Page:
Commemorating that picture-perfect animal companion
We who are blessed with the innate gift of loving animals can attest to the fact that we receive an absolute hundredfold measure in return from them. Some have called it the "best deal known to man." They are willing and wonderful companions who melt our hearts and nurture our spirits. They enter our lives with a built-in guarantee to help us become better people if we take the time to recognize their positive influence and to appreciate the lessons they teach through their interactions with us. They become extensions of our daily existence, and the memories they give us are invaluable.
Shreveport resident and pet photographer Linda White loves making it possible for pet parents to commemorate those priceless memories and cherished reflections of their furry friends through professional quality pictures. From that delightful first phase of a playful, cuddly, clumsy little puppy or kitten's life to a pet's precious senior years, White's mission is to artistically capture and preserve those special details that are unique to the personality of one's pet ... its actions, cute poses, funny habits, unforgettable expressions and, as White says, "that perfect head tilt."
German-born and adopted by an American military family, White came to the United States with her parents when she was 2 years old. They resided in several states before her father became stationed at Barksdale Air Force Base at the time she began her freshman year of high school. Although the family moved around quite a bit, White recalled that she and her brother always had some kind of pet ... gerbils, hamsters, birds, fish, turtles and once a dog that the family got just as her father was leaving for a year-long military assignment in Korea. When he returned, the dog had become very protective of the family and wouldn't allow him in the house. "Eventually, he warmed up to my dad," White fondly recalled.
Picture-taking has long been a hobby that White enjoys, but it was later in her life when she started to photograph her poodles that she sensed she might have a special knack for pet photography. "I began to plan pictures around their birthdays, holidays, seasonal changes, football season or any occasion coming up," she said. "When out and about, I would look for things to use as props and ideas for pictures."
The reality of turning her enjoyable hobby into a business came about as White's friends began to encourage her to take her enthusiasm for photographing pets to the next level. She took that leap, named her business Unleashed Petography and coined its motto, "Capturing the moments that capture your heart." White says that while she is still mastering her camera skills, "I believe I have a good eye and a great imagination that gives me the ability to take pictures that are pleasing and that make people smile. I'm always learning something." She strives to make her work a worthwhile investment for customers and a lot of fun.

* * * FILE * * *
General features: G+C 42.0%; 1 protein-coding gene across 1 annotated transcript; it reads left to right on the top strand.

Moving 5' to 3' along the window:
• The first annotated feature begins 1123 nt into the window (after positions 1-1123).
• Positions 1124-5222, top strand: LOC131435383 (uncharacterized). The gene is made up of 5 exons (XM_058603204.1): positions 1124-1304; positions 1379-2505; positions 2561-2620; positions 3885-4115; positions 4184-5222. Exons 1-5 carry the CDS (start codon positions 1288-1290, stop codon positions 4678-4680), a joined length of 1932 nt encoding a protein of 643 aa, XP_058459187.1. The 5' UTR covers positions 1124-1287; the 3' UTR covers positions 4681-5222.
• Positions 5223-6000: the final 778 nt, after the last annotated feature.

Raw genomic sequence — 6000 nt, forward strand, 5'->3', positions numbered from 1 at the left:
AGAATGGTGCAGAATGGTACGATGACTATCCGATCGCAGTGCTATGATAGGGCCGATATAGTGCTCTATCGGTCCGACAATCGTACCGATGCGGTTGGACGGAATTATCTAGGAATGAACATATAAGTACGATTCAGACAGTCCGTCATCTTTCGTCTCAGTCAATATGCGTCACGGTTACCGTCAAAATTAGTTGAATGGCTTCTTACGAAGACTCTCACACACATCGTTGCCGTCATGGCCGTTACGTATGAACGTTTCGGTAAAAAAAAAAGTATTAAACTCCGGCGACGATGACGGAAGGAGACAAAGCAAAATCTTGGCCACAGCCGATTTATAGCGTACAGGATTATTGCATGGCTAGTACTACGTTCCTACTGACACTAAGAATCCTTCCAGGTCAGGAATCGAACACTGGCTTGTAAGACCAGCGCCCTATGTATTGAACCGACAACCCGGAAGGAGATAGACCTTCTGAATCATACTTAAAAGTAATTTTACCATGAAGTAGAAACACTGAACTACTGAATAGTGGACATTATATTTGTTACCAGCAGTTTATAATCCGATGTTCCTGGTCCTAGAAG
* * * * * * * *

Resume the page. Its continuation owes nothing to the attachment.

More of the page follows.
"I photograph both indoors and outdoors.
It depends on what the client wants. They may have a particular park that is special to them or it might be their own backyard where their pet feels most comfortable," White stated. "When I set up at an event, a backdrop that reflects the theme of the occasion is used." If a studio-styled portrait is desired, White can create a setting for that, as well. She photographs the pet alone as well as with the owner, and she's been quite busy in the community at numerous animal-related events, grooming salons and rescue fund-raisers.
White is an ardent and dedicated animal lover, so the patience that is central for photographing pets comes easily to her. "I utilize the same techniques that I've learned through working with my own dogs ... key words that get their attention, squeaky toys and treats," White explained. Her calm manner, no doubt, is an important asset in establishing the connection necessary to gain an animal's trust; thus, her four-legged clients quickly become comfortable and at ease with her when they sense this.
Especially dear to White are those occasions in which she is requested to take the final photograph of someone's beloved pet in its last days. These sessions are intimate, emotional and filled with love at its purest. Equally gratifying are the opportunities White has had to photograph a rescue pet that a family has literally saved from heartbreaking circumstances and given a new life of happiness and safety.
Snapping quick shots of our pets with our phones is certainly enjoyable and convenient. However, a professional photo shoot achieves a level that we cannot and gives us elegant, enhanced images of our pet chronicled in art form to treasure forever.